A Doll’s House and the Escape From Ideological Suffocation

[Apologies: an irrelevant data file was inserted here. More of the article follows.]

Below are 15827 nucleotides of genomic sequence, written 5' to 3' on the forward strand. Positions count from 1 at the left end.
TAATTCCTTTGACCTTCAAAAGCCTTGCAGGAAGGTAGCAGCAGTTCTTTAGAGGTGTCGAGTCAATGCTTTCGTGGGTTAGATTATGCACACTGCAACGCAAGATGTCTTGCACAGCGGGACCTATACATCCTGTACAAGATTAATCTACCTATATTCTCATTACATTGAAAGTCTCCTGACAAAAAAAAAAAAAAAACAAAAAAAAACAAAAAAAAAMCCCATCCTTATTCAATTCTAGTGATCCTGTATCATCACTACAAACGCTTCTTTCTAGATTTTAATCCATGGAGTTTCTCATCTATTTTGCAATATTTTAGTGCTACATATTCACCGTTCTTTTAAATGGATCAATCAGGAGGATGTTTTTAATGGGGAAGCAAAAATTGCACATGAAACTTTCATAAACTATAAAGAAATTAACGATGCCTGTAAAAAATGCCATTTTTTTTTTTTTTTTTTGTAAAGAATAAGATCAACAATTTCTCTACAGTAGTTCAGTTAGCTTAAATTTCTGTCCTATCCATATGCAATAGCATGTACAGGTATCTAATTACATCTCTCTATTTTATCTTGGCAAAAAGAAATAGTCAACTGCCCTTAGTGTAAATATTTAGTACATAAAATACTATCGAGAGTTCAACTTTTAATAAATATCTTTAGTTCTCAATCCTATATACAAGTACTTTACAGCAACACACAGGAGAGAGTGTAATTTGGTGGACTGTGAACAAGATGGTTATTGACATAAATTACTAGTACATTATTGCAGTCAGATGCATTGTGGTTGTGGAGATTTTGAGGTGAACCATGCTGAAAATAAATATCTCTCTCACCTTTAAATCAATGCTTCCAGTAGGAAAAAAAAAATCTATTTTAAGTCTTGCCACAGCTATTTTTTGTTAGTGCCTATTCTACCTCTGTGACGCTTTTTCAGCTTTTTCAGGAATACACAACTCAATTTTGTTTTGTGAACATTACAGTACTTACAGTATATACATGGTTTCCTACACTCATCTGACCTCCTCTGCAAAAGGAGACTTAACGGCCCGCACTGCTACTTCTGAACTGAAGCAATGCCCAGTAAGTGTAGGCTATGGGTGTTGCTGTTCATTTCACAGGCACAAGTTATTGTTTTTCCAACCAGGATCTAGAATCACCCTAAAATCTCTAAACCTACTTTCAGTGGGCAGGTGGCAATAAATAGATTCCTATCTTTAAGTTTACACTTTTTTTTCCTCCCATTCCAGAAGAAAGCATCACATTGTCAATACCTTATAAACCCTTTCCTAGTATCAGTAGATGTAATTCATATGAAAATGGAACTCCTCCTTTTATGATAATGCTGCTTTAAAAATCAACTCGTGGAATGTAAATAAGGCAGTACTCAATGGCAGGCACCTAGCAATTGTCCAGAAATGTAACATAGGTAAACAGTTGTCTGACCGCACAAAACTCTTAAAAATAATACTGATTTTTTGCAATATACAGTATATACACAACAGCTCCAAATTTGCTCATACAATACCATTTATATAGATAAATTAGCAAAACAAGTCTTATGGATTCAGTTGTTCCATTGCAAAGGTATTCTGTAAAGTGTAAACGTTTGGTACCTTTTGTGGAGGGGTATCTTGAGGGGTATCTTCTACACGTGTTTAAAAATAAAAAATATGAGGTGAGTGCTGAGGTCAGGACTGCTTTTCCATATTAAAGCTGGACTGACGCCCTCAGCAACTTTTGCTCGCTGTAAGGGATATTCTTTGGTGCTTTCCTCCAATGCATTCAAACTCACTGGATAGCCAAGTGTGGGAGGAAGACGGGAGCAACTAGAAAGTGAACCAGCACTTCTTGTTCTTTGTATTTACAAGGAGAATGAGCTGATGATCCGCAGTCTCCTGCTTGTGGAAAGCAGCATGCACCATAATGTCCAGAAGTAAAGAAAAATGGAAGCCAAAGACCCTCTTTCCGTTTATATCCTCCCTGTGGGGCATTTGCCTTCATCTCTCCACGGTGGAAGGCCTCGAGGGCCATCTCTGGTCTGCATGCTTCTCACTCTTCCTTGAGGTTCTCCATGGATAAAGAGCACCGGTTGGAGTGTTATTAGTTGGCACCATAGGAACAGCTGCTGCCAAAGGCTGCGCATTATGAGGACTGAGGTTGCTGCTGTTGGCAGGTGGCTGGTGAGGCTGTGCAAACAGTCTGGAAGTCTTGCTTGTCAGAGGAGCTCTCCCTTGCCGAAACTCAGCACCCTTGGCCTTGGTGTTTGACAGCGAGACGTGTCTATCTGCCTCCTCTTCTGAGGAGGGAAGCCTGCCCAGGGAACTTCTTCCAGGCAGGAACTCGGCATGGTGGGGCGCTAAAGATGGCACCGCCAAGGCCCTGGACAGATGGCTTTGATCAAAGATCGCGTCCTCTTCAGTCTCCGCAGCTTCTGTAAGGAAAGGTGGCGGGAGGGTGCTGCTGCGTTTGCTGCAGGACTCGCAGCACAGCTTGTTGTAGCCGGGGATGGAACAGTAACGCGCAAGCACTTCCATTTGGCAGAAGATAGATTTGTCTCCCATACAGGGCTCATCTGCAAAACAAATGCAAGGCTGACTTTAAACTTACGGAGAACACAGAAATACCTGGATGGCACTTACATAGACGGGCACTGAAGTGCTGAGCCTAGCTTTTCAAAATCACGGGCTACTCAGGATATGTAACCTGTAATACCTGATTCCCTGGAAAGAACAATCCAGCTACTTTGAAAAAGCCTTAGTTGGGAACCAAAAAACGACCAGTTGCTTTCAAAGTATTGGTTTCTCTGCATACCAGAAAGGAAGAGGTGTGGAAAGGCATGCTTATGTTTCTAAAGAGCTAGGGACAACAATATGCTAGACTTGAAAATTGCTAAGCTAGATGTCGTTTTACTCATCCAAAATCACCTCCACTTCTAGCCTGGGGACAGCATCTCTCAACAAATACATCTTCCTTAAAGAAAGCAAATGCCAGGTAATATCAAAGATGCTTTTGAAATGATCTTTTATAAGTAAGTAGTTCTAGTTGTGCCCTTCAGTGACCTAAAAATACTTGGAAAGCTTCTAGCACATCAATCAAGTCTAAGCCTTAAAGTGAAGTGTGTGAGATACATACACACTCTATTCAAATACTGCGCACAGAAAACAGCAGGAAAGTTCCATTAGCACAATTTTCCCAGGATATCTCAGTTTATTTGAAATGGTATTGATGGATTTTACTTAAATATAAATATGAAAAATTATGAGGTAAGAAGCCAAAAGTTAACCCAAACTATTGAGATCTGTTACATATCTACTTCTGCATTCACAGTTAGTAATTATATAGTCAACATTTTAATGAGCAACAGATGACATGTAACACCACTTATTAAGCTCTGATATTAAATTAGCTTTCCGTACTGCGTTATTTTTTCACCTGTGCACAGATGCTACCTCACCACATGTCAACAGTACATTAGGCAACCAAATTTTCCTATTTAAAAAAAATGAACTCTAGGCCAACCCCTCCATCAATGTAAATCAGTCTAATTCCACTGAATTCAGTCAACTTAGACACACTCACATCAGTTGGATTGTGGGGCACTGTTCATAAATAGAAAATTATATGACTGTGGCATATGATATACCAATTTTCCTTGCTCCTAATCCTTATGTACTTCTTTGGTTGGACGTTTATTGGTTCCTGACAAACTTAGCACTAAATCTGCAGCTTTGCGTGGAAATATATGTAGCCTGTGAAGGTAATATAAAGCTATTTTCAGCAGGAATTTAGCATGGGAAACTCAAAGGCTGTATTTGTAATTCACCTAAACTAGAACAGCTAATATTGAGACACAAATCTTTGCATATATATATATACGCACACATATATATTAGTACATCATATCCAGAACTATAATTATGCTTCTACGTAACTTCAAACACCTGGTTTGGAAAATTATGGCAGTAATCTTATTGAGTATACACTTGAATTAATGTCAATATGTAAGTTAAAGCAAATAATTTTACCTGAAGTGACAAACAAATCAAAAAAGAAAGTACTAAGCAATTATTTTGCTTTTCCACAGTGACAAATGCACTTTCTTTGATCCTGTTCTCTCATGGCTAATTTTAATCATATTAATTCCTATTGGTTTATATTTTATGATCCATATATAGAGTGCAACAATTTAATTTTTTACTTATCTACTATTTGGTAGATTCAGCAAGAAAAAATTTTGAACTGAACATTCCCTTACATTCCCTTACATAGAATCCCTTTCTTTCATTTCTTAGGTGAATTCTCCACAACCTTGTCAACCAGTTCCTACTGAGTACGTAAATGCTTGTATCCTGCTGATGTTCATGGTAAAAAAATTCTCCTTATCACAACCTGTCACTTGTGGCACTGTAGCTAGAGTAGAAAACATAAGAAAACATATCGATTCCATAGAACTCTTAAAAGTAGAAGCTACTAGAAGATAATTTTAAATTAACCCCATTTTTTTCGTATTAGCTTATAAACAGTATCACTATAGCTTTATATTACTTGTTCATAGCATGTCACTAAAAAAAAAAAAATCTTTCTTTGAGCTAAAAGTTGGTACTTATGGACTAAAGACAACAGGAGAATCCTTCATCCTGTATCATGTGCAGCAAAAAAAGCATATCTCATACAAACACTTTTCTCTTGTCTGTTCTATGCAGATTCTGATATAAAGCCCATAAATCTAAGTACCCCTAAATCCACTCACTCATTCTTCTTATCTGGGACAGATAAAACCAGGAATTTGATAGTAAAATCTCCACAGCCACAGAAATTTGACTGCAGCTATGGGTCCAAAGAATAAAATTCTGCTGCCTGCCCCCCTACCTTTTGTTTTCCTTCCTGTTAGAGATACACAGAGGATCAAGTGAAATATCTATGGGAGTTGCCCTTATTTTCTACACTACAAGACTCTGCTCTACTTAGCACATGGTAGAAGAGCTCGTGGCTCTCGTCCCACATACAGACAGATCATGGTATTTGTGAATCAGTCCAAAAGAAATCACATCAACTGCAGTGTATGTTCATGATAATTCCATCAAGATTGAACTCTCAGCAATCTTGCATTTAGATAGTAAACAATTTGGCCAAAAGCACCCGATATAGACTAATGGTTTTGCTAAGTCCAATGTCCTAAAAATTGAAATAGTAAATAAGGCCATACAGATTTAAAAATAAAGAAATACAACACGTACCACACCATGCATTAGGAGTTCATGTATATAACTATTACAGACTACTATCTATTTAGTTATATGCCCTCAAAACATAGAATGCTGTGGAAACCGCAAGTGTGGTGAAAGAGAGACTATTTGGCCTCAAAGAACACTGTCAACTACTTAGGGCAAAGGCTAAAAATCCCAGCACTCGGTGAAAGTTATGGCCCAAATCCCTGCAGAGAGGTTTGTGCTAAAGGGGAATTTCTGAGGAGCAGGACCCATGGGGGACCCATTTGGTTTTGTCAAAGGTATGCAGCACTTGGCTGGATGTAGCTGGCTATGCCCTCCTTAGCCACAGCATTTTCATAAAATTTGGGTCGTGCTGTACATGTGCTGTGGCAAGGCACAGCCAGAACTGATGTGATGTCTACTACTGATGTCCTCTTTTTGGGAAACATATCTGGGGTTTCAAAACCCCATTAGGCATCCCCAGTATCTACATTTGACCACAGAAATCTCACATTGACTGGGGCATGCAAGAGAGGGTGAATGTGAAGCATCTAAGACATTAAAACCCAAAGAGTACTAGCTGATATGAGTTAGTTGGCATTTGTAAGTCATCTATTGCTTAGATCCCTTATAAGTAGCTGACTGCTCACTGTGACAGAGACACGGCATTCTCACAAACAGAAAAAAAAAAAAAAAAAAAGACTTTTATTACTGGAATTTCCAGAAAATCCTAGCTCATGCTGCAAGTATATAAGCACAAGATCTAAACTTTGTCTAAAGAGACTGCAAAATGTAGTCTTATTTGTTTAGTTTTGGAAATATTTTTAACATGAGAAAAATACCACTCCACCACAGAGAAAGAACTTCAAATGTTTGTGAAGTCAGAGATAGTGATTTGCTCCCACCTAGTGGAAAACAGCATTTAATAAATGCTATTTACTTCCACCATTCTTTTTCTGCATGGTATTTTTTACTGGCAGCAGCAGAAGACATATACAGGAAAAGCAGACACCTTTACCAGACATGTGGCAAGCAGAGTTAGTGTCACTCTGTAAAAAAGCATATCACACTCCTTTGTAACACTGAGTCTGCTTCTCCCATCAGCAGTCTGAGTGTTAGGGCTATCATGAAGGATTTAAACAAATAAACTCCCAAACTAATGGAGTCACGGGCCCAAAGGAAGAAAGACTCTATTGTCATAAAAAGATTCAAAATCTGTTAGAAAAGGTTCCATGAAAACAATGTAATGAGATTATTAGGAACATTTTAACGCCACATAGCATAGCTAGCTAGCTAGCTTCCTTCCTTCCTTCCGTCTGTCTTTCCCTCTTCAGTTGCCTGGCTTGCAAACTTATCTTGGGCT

Marxist critic Louis Althusser’s fame rests substantially on the basis of his critical theories surrounding his proposition that human beings are interpellated by society to become complicit in propagating the prevailing ideology even when that ideology does not serve their interests. Interpellation basically means turning the individual into a subject that in turn serves to further reproduce the ideology (Althusser 295-301). The title of Henrik Ibsen’s play A Doll House lends credence to the idea that Nora has been interpellated to become an unthinking, unquestioning, well-oiled cog keeping the machinery of bourgeois, middle class ideology humming along. A Doll’s House is the apparently tragic, but ultimately uplifting story of the emancipation of an individual who finally rejects an ideology that manipulates conformity by placing too high a value on money, reputation and gender inequality. The opening line of A Doll’s House serves as a perfect metaphor for the Louis Althusser’s conception of the theory of societal interpellation of people into subjects that serve a bourgeois economy: “Hide the Christmas Tree carefully, Helen. Be sure the children do not see it until this evening, when it is dressed” (I). A tree is a natural entity free from ideological constraints; once decorated, however, that same tree can be transformed into an ideological symbol. Tellingly, this tree must be hidden until it has been “dressed” (I) to become a symbol of commerce. From the opening line of A Doll’s House onward, the vital importance of money in establishing the value of any object is reiterated over and over. The mere fact that the crux of the entire plot of Ibsen’s famous play revolves around the circumstance that Nora was forced to borrow money without telling her husband is especially illuminating of Althusser’s contention that “an individual is always-already a subject even before he is born” (302) because the system had already subjected Nora into that position.The bourgeois ideology reproduces itself by inculcating within its members a naturalization of the idea of respectability, which only further serves to tighten its economic grip on individual desires. Karl Marx asserts that “the ruling ideas are nothing more than the ideal expression of the dominant material relationships, the dominant relationships grasped as ideas” (Marx 253). This theory is realized throughout A Doll’s House. Consider Mrs. Linde’s revelation that she rejected her own passionate love for Krogstad in exchange for the security of a wealthier man (III). Society’s ruling ideas concerning the respectability of security, in other words, have been endowed with the power to dictate social relationships. Another example that illuminates this concept occurs earlier in the play when Krogstad ups the ante on his threats of blackmail. Nora’s situation worsens as a result of Krogstad’s need to not only be rehired by the bank, but to be rehired into a more respectable position (II). The unspoken promise, of course, is that more position equates with respectability. Although not directly related to Nora’s emancipation, these two episodes serve to reinforce the universality an ideology that affects people of all economic stations and both genders.Nora and Torvald’s marital relationship is best viewed as a microcosm of the bourgeois ideology which grants the ruling class the power to define individuals as submissive subjects. He describes how he works from his position of power to recreate Nora into the subject he wills: secret lover, young bride, treasured possession. It is any wonder that finally Nora rejects this objectification of herself? Johnston suggests Nora’s rejection is really just “carrying out into that world the most fragile of illusions: the demand for Romantic self-realization,” but that view dismisses Nora’s decidedly non-Romantic confession that she no longer believes in even the possibility of wonderful things (III). At the end of A Doll’s House, put-upon protagonist Nora rejects an ideology that values money, respectability and patriarchy over intrinsic self-worth. Her opening line shows a woman fully occupying her role within that ideology; her penultimate line is a rejection of the possibility that happiness can possibly exist within it. Works CitedAlthusser, Louis. “Ideology and Ideological State Apparatuses.” Literary Theory: An Anthology. Ed. Julie Rivkin and Michael Ryan. Malden: Blackwell Publishers, 1998.Ibsen, Henrik. “A Doll’s House.” The Compact Bedford Introduction to Literature. Ed. Michael Meyer. Boston: St. Martin’s Press, 2003.Johnston, Ian. “On Ibsen’s A Doll’s House.” Malaspina Univ. College. 2000. 2 Sep 2006 .Marx, Karl. “The German Ideology.” Literary Theory: An Anthology. Ed. Julie Rivkin and Michael Ryan. Malden: Blackwell Publishers, 1998. 

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